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French Supreme Court Uphelds Legality of DRM on DVD


The French Cour de Cassation – the highest court in the French judicial system – recently reversed a ruling by the Paris Court of Appeals in the landmark case UFC v. Films Alain Sadre et al. and remanded it, stating that the private copying “right” is not an absolute users’ right and, therefore, that the application of technological protection measures inhibiting the making of copies for private purposes is not illegal under French law.

Recall that UFC, a consumer rights association, filed a lawsuit claiming that a copy protection system on a DVD (here: DVD Mulholland Drive) is in conflict with the provisions of the French Intellectual Property Code, which limit copyright owners’ rights regarding reproductions strictly made for the copier’s private use. The District Court disagreed and confirmed that such technological protection measures comply with the EUCD and French legislation. The Paris Court of Appeals, in contrast, held – as reported here – that the DRM system in this particular case was illegeal and that the failure on the part of the producers and distributor of the DVD to inform consumers of the presence of DRM upon the DVD violated French consumer protection law.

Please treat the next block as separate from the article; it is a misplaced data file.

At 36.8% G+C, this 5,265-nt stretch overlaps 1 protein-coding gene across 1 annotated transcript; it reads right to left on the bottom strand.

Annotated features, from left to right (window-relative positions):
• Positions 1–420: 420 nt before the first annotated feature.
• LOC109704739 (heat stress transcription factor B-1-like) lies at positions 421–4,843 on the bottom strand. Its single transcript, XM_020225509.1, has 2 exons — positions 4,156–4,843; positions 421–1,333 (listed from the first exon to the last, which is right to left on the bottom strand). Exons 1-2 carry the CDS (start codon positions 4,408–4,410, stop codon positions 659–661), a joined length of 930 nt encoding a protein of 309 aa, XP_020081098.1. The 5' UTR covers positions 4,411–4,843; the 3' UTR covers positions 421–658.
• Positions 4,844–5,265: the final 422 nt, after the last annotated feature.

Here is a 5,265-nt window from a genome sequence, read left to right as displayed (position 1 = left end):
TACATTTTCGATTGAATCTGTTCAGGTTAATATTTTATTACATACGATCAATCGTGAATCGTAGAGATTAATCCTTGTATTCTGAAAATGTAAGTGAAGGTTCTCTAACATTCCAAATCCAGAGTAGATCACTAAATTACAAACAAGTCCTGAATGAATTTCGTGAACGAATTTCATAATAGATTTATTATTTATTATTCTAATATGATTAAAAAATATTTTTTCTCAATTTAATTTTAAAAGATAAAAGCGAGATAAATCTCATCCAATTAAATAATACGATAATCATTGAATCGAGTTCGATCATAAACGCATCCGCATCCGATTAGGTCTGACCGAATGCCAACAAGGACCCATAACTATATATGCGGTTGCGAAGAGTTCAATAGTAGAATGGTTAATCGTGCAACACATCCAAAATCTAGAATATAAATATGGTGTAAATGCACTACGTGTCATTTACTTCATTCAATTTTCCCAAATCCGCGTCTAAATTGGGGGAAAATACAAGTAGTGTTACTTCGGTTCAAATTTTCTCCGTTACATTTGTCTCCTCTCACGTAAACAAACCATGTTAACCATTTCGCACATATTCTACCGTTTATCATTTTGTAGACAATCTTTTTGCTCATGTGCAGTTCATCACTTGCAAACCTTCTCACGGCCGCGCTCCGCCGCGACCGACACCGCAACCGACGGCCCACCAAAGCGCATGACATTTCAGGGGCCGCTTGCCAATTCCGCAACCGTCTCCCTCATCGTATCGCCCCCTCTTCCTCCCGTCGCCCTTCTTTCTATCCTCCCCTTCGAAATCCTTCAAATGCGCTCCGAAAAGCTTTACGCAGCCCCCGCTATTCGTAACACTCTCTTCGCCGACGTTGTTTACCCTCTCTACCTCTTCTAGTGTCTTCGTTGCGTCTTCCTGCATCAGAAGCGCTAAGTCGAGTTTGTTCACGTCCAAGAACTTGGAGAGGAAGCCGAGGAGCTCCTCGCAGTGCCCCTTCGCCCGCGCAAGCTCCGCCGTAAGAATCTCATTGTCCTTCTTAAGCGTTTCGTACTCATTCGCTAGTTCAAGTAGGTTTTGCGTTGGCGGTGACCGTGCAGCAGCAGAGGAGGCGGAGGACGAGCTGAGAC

Last year, the Versailles Appeals Court rendered a judgment upholding the legality of technological protection measures on a CD from the French singer Alain Souchon, and – only a few weeks prior to the Cour de Cassation’s judgment – the Tribunal de Grande Instance de Paris (District Court) blocked the application of anti-copying technology on Warner Music’s “Testify” CD from Phil Collins (more here). Against this backdrop, it is interesting to observe how things will develop – not only on the copyright front, but also with regard to the consumer protection argument. For a detailed discussion pre-Feb 28th, see Natali Helberger’s analyses on INDICARE (1, 2, 3, 4).

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